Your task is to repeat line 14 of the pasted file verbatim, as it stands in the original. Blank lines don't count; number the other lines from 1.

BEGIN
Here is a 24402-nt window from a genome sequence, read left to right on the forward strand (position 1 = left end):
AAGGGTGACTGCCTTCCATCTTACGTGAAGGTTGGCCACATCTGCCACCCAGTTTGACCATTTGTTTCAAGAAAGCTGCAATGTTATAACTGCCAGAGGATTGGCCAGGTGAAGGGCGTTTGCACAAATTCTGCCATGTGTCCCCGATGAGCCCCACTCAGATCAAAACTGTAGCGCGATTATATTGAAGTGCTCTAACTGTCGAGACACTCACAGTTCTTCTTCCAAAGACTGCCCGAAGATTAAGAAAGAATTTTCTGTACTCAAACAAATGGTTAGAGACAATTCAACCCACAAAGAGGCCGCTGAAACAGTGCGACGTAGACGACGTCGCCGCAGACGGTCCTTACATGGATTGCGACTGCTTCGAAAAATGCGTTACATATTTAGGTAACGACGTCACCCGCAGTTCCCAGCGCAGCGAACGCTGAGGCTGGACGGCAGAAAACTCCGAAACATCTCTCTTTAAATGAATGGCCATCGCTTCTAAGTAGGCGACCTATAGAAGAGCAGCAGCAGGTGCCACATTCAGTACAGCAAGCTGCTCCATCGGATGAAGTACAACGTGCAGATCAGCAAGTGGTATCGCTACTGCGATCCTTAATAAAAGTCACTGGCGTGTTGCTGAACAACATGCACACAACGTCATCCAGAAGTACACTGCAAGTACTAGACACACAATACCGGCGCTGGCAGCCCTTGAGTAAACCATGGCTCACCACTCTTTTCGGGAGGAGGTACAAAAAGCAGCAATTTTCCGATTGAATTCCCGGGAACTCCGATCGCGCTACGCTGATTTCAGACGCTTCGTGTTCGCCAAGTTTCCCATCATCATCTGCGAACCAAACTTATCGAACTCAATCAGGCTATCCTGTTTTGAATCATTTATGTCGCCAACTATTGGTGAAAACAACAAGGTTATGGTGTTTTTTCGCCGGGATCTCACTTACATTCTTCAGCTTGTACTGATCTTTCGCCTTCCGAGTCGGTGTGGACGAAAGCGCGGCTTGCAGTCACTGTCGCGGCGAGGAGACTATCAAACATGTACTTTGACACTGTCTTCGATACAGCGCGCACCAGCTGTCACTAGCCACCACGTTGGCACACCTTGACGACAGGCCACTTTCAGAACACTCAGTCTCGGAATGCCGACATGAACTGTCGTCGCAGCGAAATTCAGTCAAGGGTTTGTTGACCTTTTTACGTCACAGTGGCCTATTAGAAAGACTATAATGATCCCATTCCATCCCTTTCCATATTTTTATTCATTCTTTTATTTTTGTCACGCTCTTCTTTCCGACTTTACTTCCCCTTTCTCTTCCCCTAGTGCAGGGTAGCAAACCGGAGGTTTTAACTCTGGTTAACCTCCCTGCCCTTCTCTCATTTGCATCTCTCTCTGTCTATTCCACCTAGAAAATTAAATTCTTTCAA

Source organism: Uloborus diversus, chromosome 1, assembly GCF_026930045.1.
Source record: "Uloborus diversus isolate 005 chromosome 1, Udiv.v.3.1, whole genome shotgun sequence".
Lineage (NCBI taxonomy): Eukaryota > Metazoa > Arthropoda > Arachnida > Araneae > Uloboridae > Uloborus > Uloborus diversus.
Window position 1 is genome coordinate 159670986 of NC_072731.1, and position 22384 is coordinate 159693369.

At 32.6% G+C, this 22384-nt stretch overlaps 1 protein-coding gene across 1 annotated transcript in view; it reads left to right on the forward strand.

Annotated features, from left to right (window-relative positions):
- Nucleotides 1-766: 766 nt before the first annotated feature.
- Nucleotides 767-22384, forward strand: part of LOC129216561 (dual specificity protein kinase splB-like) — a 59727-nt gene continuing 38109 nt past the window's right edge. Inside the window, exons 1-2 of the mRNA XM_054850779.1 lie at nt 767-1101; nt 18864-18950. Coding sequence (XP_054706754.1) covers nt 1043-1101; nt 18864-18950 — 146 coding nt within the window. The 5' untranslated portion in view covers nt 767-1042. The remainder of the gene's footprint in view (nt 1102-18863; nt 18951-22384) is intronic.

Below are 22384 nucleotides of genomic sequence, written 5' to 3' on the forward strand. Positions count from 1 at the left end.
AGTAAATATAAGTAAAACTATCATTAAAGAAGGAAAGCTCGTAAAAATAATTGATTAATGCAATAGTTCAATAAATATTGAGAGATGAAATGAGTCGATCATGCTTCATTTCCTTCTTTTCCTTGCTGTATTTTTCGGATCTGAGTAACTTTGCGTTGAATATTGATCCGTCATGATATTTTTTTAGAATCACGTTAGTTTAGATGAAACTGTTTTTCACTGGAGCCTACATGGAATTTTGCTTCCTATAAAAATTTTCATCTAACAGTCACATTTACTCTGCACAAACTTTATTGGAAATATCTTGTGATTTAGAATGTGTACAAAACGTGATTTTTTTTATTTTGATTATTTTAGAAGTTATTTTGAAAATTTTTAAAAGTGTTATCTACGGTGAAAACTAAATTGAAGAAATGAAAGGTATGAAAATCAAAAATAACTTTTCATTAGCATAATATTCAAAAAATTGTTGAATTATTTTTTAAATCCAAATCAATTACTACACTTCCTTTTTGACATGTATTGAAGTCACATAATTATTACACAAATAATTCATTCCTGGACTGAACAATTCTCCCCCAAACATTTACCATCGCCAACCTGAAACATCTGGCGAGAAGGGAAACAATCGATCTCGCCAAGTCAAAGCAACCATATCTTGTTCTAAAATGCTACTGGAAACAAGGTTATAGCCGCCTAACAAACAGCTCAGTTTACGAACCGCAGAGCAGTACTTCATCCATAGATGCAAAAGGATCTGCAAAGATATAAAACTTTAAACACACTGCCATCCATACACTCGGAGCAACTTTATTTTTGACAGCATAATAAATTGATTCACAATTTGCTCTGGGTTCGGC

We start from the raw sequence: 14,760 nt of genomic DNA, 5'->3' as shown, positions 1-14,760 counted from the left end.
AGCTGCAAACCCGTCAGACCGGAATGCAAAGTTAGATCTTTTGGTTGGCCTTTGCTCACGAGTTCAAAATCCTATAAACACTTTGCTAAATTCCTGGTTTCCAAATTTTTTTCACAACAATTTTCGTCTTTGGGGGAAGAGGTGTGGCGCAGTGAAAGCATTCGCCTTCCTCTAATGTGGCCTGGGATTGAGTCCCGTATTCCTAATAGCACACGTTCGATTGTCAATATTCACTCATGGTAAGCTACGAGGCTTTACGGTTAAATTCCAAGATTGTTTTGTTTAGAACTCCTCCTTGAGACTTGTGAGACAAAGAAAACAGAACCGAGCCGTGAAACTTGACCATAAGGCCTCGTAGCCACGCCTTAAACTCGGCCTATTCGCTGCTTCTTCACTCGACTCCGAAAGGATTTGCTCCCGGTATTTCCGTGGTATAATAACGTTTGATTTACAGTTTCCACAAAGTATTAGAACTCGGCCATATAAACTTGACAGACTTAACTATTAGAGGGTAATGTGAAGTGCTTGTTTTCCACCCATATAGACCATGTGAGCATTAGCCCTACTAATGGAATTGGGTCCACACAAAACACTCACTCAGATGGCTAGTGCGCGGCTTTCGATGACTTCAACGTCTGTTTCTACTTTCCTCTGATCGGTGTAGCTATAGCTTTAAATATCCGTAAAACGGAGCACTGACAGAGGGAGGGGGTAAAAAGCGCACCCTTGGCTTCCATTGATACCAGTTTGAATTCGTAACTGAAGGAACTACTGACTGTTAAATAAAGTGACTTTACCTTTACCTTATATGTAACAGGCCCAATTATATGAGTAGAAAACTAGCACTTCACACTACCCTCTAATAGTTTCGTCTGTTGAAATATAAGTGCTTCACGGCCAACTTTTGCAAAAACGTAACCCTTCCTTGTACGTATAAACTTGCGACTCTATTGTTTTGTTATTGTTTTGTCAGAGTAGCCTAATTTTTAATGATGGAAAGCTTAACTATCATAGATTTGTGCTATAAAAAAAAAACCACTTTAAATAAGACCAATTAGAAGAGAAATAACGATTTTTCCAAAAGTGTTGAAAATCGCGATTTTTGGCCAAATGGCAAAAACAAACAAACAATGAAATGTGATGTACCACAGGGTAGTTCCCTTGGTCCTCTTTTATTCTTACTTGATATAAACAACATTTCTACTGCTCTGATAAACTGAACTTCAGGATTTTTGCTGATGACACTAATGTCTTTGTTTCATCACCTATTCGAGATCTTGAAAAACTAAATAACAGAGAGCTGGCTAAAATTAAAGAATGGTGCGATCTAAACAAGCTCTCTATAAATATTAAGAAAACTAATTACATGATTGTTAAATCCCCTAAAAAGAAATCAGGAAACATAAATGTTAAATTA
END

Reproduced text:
AGCTGCAAACCCGTCAGACCGGAATGCAAAGTTAGATCTTTTGGTTGGCCTTTGCTCACGAGTTCAAAATCCTATAAACACTTTGCTAAATTCCTGGTTTCCAAATTTTTTTCACAACAATTTTCGTCTTTGGGGGAAGAGGTGTGGCGCAGTGAAAGCATTCGCCTTCCTCTAATGTGGCCTGGGATTGAGTCCCGTATTCCTAATAGCACACGTTCGATTGTCAATATTCACTCATGGTAAGCTACGAGGCTTTACGGTTAAATTCCAAGATTGTTTTGTTTAGAACTCCTCCTTGAGACTTGTGAGACAAAGAAAACAGAACCGAGCCGTGAAACTTGACCATAAGGCCTCGTAGCCACGCCTTAAACTCGGCCTATTCGCTGCTTCTTCACTCGACTCCGAAAGGATTTGCTCCCGGTATTTCCGTGGTATAATAACGTTTGATTTACAGTTTCCACAAAGTATTAGAACTCGGCCATATAAACTTGACAGACTTAACTATTAGAGGGTAATGTGAAGTGCTTGTTTTCCACCCATATAGACCATGTGAGCATTAGCCCTACTAATGGAATTGGGTCCACACAAAACACTCACTCAGATGGCTAGTGCGCGGCTTTCGATGACTTCAACGTCTGTTTCTACTTTCCTCTGATCGGTGTAGCTATAGCTTTAAATATCCGTAAAACGGAGCACTGACAGAGGGAGGGGGTAAAAAGCGCACCCTTGGCTTCCATTGATACCAGTTTGAATTCGTAACTGAAGGAACTACTGACTGTTAAATAAAGTGACTTTACCTTTACCTTATATGTAACAGGCCCAATTATATGAGTAGAAAACTAGCACTTCACACTACCCTCTAATAGTTTCGTCTGTTGAAATATAAGTGCTTCACGGCCAACTTTTGCAAAAACGTAACCCTTCCTTGTACGTATAAACTTGCGACTCTATTGTTTTGTTATTGTTTTGTCAGAGTAGCCTAATTTTTAATGATGGAAAGCTTAACTATCATAGATTTGTGCTATAAAAAAAAAACCACTTTAAATAAGACCAATTAGAAGAGAAATAACGATTTTTCCAAAAGTGTTGAAAATCGCGATTTTTGGCCAAATGGCAAAAACAAACAAACAATGAAATGTGATGTACCACAGGGTAGTTCCCTTGGTCCTCTTTTATTCTTACTTGATATAAACAACATTTCTACTGCTCTGATAAACTGAACTTCAGGATTTTTGCTGATGACACTAATGTCTTTGTTTCATCACCTATTCGAGATCTTGAAAAACTAAATAACAGAGAGCTGGCTAAAATTAAAGAATGGTGCGATCTAAACAAGCTCTCTATAAATATTAAGAAAACTAATTACATGATTGTTAAATCCCCTAAAAAGAAATCAGGAAACATAAATGTTAAATTA